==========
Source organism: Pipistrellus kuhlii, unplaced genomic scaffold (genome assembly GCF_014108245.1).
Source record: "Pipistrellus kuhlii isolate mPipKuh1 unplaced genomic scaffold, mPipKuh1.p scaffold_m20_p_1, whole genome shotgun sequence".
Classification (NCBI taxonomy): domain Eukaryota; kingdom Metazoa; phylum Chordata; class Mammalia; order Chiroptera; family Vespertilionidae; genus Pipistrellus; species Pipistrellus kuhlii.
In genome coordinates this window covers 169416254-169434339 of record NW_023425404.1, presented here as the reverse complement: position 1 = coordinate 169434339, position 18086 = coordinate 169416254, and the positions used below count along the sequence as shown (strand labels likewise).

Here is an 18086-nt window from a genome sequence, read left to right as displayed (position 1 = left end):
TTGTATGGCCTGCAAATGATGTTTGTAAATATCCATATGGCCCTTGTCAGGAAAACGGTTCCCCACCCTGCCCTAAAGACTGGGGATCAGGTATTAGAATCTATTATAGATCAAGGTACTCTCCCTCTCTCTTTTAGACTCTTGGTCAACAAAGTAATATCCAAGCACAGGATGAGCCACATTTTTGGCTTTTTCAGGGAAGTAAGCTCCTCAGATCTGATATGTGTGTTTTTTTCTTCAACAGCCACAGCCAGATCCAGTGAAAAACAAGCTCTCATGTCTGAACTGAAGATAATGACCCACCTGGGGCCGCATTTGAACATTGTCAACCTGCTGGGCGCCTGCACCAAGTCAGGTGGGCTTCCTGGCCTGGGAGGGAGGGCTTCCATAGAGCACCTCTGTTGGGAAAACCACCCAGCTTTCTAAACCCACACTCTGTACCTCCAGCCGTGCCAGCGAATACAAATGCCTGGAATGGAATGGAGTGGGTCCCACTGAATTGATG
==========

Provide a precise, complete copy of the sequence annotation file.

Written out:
Source organism: Pipistrellus kuhlii, unplaced genomic scaffold (genome assembly GCF_014108245.1).
Source record: "Pipistrellus kuhlii isolate mPipKuh1 unplaced genomic scaffold, mPipKuh1.p scaffold_m20_p_1, whole genome shotgun sequence".
Classification (NCBI taxonomy): domain Eukaryota; kingdom Metazoa; phylum Chordata; class Mammalia; order Chiroptera; family Vespertilionidae; genus Pipistrellus; species Pipistrellus kuhlii.
In genome coordinates this window covers 169416254-169434339 of record NW_023425404.1, presented here as the reverse complement: position 1 = coordinate 169434339, position 18086 = coordinate 169416254, and the positions used below count along the sequence as shown (strand labels likewise).

Here is an 18086-nt window from a genome sequence, read left to right as displayed (position 1 = left end):
TTGTATGGCCTGCAAATGATGTTTGTAAATATCCATATGGCCCTTGTCAGGAAAACGGTTCCCCACCCTGCCCTAAAGACTGGGGATCAGGTATTAGAATCTATTATAGATCAAGGTACTCTCCCTCTCTCTTTTAGACTCTTGGTCAACAAAGTAATATCCAAGCACAGGATGAGCCACATTTTTGGCTTTTTCAGGGAAGTAAGCTCCTCAGATCTGATATGTGTGTTTTTTTCTTCAACAGCCACAGCCAGATCCAGTGAAAAACAAGCTCTCATGTCTGAACTGAAGATAATGACCCACCTGGGGCCGCATTTGAACATTGTCAACCTGCTGGGCGCCTGCACCAAGTCAGGTGGGCTTCCTGGCCTGGGAGGGAGGGCTTCCATAGAGCACCTCTGTTGGGAAAACCACCCAGCTTTCTAAACCCACACTCTGTACCTCCAGCCGTGCCAGCGAATACAAATGCCTGGAATGGAATGGAGTGGGTCCCACTGAATTGATG